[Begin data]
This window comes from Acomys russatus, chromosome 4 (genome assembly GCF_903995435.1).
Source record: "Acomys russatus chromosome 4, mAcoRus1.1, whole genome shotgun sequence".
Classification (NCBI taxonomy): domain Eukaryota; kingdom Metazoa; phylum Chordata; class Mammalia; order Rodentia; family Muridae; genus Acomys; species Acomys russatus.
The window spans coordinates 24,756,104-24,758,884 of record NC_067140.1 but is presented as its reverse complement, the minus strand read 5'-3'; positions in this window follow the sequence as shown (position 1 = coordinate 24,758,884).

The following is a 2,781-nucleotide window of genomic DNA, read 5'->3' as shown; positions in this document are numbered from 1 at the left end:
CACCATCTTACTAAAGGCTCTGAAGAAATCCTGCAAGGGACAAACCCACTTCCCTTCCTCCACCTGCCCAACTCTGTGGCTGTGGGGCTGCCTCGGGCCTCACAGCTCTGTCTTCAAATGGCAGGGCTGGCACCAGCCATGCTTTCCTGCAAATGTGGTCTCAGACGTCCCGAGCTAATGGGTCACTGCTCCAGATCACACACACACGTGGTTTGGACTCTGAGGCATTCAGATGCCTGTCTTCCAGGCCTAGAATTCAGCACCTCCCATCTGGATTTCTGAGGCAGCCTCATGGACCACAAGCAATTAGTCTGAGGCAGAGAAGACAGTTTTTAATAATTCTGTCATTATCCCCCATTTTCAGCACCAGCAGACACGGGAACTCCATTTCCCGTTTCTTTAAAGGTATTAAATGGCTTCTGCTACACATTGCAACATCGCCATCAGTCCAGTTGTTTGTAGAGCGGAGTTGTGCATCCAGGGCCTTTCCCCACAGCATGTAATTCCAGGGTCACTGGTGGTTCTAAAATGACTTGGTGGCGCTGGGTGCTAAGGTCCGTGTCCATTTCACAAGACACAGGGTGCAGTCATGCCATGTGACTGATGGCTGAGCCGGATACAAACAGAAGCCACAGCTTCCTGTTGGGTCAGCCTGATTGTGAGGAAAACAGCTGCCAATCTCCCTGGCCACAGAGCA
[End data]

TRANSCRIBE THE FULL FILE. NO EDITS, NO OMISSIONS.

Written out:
This window comes from Acomys russatus, chromosome 4 (genome assembly GCF_903995435.1).
Source record: "Acomys russatus chromosome 4, mAcoRus1.1, whole genome shotgun sequence".
Classification (NCBI taxonomy): domain Eukaryota; kingdom Metazoa; phylum Chordata; class Mammalia; order Rodentia; family Muridae; genus Acomys; species Acomys russatus.
The window spans coordinates 24,756,104-24,758,884 of record NC_067140.1 but is presented as its reverse complement, the minus strand read 5'-3'; positions in this window follow the sequence as shown (position 1 = coordinate 24,758,884).

The following is a 2,781-nucleotide window of genomic DNA, read 5'->3' as shown; positions in this document are numbered from 1 at the left end:
CACCATCTTACTAAAGGCTCTGAAGAAATCCTGCAAGGGACAAACCCACTTCCCTTCCTCCACCTGCCCAACTCTGTGGCTGTGGGGCTGCCTCGGGCCTCACAGCTCTGTCTTCAAATGGCAGGGCTGGCACCAGCCATGCTTTCCTGCAAATGTGGTCTCAGACGTCCCGAGCTAATGGGTCACTGCTCCAGATCACACACACACGTGGTTTGGACTCTGAGGCATTCAGATGCCTGTCTTCCAGGCCTAGAATTCAGCACCTCCCATCTGGATTTCTGAGGCAGCCTCATGGACCACAAGCAATTAGTCTGAGGCAGAGAAGACAGTTTTTAATAATTCTGTCATTATCCCCCATTTTCAGCACCAGCAGACACGGGAACTCCATTTCCCGTTTCTTTAAAGGTATTAAATGGCTTCTGCTACACATTGCAACATCGCCATCAGTCCAGTTGTTTGTAGAGCGGAGTTGTGCATCCAGGGCCTTTCCCCACAGCATGTAATTCCAGGGTCACTGGTGGTTCTAAAATGACTTGGTGGCGCTGGGTGCTAAGGTCCGTGTCCATTTCACAAGACACAGGGTGCAGTCATGCCATGTGACTGATGGCTGAGCCGGATACAAACAGAAGCCACAGCTTCCTGTTGGGTCAGCCTGATTGTGAGGAAAACAGCTGCCAATCTCCCTGGCCACAGAGCA